Archives For 21st century politics

What’s failing, exactly? I wonder if, like intel agencies pre-9/11, mass shooting threats are lumped in to a vastly broader pool, responsibility spread across many agencies federal and local, so no single force is in charge, dedicated to spotting them. Dedicated local task forces like the ones described here strike me as having a great deal of potential. We should be thinking and talking about them more.
There is, to my knowledge, no dedicated national law enforcement + criminologist group specifically looking for potential infamy shooters, for institutional holes that might impede finding them, or trying to educate local officials on warning signs. This may also offer a way to think more clearly about security reforms and the like — Not arming teachers or lightly trained, bored rent-a-cops, but increasing both random and occasionally intel-based patrols by trained police who are specifically there to deter shooters.

https://threadreaderapp.com/thread/964614619523362816.html

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The alt-right is anti-Christian. Not by implication or insinuation, but by confession. Its leading thinkers flaunt their rejection of Christianity and their desire to convert believers away from it. Greg Johnson, an influential theorist with a doctorate in philosophy from Catholic University of America, argues that “Christianity is one of the main causes of white decline” and a “necessary condition of white racial suicide.” Johnson edits a website that publishes footnoted essays on topics that range from H. P. Lovecraft to Martin Heidegger, where a common feature is its subject’s criticisms of Christian doctrine. “Like acid, Christianity burns through ties of kinship and blood,” writesGregory Hood, one of the website’s most talented essayists. It is “the essential religious step in paving the way for decadent modernity and its toxic creeds.”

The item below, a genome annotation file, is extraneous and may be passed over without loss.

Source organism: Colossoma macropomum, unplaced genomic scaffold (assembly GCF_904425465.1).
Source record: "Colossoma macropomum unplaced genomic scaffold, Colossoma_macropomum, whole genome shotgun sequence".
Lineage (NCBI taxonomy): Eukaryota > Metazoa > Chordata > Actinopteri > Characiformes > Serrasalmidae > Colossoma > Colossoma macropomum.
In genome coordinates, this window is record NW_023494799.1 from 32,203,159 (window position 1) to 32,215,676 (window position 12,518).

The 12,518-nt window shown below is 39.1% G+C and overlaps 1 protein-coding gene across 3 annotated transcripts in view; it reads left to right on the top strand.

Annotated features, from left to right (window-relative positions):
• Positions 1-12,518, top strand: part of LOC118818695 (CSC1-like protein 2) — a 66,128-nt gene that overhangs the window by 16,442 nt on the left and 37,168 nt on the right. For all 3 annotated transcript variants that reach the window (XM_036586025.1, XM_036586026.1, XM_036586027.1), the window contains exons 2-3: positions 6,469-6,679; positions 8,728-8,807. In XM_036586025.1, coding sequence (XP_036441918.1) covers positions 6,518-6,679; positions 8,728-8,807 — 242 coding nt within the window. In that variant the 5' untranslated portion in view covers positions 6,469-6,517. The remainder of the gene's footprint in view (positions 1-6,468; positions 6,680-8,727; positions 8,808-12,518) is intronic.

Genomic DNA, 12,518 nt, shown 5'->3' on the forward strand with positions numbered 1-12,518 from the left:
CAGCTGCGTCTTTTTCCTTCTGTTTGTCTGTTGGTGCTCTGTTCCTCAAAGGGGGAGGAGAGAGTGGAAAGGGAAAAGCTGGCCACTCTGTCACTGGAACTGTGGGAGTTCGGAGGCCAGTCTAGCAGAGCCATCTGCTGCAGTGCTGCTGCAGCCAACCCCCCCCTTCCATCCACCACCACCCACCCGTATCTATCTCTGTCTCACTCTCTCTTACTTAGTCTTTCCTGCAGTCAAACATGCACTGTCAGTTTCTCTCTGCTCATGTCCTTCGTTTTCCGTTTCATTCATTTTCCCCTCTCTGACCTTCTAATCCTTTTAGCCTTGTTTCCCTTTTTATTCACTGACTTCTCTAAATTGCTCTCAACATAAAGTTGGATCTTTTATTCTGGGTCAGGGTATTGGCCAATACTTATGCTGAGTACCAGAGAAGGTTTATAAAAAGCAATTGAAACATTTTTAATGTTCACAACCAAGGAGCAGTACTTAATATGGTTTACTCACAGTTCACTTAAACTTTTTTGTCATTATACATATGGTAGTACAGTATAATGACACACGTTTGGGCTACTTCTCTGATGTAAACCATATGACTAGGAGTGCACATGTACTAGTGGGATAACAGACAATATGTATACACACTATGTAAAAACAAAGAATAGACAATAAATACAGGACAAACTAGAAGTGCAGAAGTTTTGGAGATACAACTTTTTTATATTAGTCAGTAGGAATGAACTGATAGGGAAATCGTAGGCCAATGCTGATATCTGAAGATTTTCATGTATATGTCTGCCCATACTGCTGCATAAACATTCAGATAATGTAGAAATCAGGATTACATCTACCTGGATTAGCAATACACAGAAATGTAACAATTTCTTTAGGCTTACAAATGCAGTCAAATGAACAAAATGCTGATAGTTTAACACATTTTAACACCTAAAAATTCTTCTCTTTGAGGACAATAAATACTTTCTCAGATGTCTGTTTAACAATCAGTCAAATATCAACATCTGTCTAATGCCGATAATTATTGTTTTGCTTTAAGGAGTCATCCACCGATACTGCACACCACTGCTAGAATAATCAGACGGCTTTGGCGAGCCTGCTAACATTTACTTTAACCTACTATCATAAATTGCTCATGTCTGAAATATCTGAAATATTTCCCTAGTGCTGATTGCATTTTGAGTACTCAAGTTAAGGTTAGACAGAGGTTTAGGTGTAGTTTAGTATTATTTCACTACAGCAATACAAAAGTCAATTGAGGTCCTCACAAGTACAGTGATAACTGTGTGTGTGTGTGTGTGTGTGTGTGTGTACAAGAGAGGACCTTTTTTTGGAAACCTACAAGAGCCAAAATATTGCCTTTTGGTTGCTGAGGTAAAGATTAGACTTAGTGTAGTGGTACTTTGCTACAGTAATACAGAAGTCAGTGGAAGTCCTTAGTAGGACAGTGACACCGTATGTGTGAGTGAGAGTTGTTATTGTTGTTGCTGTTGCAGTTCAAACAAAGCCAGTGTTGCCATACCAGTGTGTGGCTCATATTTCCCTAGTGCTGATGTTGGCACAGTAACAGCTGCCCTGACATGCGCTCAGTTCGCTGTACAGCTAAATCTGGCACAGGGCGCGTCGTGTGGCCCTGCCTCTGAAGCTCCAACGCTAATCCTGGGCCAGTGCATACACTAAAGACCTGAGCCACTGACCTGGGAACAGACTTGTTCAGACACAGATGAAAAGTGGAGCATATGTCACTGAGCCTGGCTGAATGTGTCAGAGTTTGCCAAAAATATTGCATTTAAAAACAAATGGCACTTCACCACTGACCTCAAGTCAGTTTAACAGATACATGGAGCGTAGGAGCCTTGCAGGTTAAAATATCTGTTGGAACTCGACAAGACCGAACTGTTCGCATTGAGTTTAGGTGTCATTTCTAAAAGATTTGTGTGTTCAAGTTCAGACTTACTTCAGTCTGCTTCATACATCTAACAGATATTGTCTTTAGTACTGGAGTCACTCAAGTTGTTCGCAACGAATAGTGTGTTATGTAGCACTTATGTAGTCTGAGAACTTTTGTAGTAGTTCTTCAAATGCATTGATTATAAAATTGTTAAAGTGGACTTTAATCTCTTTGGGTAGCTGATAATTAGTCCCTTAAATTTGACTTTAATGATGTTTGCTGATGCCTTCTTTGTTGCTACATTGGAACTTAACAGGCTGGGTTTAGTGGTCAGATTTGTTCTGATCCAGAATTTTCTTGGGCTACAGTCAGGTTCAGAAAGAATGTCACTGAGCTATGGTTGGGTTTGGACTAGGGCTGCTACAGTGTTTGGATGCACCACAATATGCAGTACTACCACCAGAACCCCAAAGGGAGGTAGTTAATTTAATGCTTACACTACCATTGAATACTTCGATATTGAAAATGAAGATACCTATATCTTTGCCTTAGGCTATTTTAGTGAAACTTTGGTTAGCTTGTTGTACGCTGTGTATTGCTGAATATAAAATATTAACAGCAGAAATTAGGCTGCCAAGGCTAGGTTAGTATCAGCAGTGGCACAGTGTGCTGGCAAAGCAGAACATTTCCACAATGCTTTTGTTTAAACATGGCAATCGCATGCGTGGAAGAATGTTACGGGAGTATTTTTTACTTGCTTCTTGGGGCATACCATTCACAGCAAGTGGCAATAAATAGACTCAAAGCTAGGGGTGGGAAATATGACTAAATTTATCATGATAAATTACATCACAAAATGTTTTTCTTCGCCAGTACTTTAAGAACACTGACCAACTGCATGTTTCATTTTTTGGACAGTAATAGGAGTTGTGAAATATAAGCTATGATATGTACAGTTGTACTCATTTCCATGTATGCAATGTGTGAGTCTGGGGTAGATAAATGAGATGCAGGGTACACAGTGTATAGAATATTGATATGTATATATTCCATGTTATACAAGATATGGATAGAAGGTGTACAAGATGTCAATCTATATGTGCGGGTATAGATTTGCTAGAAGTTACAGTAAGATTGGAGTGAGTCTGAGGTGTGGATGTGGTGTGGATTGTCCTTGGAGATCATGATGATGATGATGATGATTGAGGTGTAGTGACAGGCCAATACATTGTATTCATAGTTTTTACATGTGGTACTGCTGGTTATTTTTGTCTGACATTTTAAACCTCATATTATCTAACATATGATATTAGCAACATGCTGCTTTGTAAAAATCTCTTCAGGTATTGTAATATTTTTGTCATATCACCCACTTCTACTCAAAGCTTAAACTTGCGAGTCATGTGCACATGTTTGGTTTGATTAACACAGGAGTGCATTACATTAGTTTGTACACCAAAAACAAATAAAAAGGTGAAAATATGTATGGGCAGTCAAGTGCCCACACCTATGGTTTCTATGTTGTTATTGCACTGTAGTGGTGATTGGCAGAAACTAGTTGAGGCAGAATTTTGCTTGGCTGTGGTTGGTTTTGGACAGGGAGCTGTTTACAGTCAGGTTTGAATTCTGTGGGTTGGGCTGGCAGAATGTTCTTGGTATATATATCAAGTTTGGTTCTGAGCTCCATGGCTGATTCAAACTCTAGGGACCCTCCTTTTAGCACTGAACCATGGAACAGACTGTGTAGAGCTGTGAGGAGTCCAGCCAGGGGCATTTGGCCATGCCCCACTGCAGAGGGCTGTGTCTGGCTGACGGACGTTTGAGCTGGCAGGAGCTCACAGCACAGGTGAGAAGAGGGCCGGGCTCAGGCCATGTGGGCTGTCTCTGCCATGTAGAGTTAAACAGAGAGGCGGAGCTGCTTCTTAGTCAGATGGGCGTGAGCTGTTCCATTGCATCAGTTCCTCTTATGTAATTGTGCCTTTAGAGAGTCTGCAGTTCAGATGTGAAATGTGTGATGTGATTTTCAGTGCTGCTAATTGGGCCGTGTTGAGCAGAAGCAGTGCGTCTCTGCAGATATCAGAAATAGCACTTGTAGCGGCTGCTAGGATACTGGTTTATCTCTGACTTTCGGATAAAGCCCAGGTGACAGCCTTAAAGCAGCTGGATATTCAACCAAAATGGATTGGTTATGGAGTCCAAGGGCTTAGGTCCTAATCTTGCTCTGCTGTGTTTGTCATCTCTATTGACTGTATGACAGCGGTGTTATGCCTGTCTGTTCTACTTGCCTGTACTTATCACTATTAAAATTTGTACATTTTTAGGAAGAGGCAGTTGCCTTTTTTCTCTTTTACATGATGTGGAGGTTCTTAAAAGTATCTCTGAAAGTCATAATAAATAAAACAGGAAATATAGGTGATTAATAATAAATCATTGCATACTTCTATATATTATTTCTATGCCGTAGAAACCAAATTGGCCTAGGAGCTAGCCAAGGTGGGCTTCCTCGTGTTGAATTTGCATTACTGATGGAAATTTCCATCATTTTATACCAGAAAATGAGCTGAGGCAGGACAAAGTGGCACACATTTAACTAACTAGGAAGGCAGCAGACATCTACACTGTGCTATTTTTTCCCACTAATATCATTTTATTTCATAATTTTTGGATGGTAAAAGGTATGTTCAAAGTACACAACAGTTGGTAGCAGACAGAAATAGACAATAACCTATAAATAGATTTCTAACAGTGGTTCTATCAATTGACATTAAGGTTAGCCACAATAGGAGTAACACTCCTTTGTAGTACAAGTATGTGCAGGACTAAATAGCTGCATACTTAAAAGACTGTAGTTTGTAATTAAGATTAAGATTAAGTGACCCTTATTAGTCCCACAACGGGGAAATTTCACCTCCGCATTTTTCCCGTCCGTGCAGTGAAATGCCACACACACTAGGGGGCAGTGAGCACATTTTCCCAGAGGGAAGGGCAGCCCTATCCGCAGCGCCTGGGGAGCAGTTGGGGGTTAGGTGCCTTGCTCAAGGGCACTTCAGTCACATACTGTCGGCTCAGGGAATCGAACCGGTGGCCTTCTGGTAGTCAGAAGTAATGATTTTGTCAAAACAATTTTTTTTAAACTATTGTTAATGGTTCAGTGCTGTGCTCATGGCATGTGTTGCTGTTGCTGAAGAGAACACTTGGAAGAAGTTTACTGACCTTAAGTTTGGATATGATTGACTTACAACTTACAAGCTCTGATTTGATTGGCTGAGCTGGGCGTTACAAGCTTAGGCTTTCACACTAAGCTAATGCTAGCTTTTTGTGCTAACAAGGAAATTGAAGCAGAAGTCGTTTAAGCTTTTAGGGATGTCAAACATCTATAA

The temptation to dismiss the alt-right should be resisted. Like Christians in late antiquity, we ought to see ourselves through the eyes of our pagan critics and their growing ranks of online popularizers. They distort many truths, through both malice and ignorance, and lead young men into espousing views and defending authors they scarcely understand. Yet we can learn from their distortions, and in doing so show how Christian theology, whose failings have contributed to the movement’s rise, might also be its remedy.

The alt-right’s understanding of human identity is reductive, and its rejection of Christian solidarity premature. “Christianity provides an identity that is above or before racial and ethnic identity,” Richard Spencer complains. “It’s not like other religions that come out of a folk spirit.” Spencer is right that the baptismal covenant transcends our local loyalties and identities. It does not, however, eradicate them.

https://www.firstthings.com/article/2018/03/the-anti-christian-alt-right#login

On Oct. 1, he predicted, Catalonia will be swept up in “a democratic tsunami,” as its streets fill with citizens casting their vote in favor of independence. Democracy, Mr. Puigdemont argued, is “to listen to citizens,” while Mr. Rajoy is doing “another thing” by threatening punishment, with the support of Spanish judges.